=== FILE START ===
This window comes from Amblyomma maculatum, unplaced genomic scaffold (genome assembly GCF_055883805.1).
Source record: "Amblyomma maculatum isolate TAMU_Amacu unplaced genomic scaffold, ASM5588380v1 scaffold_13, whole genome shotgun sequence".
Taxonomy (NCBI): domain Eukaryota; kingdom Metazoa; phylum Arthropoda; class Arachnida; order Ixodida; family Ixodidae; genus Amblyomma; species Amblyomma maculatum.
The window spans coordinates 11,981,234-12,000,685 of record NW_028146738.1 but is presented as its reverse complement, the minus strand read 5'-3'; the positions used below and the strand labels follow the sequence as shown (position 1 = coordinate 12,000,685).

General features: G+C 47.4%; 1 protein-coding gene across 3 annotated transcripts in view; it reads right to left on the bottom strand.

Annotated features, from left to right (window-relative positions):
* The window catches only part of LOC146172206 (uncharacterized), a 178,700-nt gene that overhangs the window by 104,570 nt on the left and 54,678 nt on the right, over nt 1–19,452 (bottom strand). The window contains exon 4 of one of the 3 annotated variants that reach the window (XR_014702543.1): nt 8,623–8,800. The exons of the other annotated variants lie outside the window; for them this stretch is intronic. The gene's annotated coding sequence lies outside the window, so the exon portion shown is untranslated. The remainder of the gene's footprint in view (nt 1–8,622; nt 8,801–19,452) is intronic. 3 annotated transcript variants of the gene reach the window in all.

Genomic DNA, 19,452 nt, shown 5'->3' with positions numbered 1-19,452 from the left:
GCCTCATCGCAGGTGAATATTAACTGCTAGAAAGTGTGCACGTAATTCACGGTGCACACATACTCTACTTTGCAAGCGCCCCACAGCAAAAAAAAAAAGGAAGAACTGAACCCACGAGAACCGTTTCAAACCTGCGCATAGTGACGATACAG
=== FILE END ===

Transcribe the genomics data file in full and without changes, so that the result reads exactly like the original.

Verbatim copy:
This window comes from Amblyomma maculatum, unplaced genomic scaffold (genome assembly GCF_055883805.1).
Source record: "Amblyomma maculatum isolate TAMU_Amacu unplaced genomic scaffold, ASM5588380v1 scaffold_13, whole genome shotgun sequence".
Taxonomy (NCBI): domain Eukaryota; kingdom Metazoa; phylum Arthropoda; class Arachnida; order Ixodida; family Ixodidae; genus Amblyomma; species Amblyomma maculatum.
The window spans coordinates 11,981,234-12,000,685 of record NW_028146738.1 but is presented as its reverse complement, the minus strand read 5'-3'; the positions used below and the strand labels follow the sequence as shown (position 1 = coordinate 12,000,685).

General features: G+C 47.4%; 1 protein-coding gene across 3 annotated transcripts in view; it reads right to left on the bottom strand.

Annotated features, from left to right (window-relative positions):
* The window catches only part of LOC146172206 (uncharacterized), a 178,700-nt gene that overhangs the window by 104,570 nt on the left and 54,678 nt on the right, over nt 1–19,452 (bottom strand). The window contains exon 4 of one of the 3 annotated variants that reach the window (XR_014702543.1): nt 8,623–8,800. The exons of the other annotated variants lie outside the window; for them this stretch is intronic. The gene's annotated coding sequence lies outside the window, so the exon portion shown is untranslated. The remainder of the gene's footprint in view (nt 1–8,622; nt 8,801–19,452) is intronic. 3 annotated transcript variants of the gene reach the window in all.

Genomic DNA, 19,452 nt, shown 5'->3' with positions numbered 1-19,452 from the left:
GCCTCATCGCAGGTGAATATTAACTGCTAGAAAGTGTGCACGTAATTCACGGTGCACACATACTCTACTTTGCAAGCGCCCCACAGCAAAAAAAAAAAGGAAGAACTGAACCCACGAGAACCGTTTCAAACCTGCGCATAGTGACGATACAG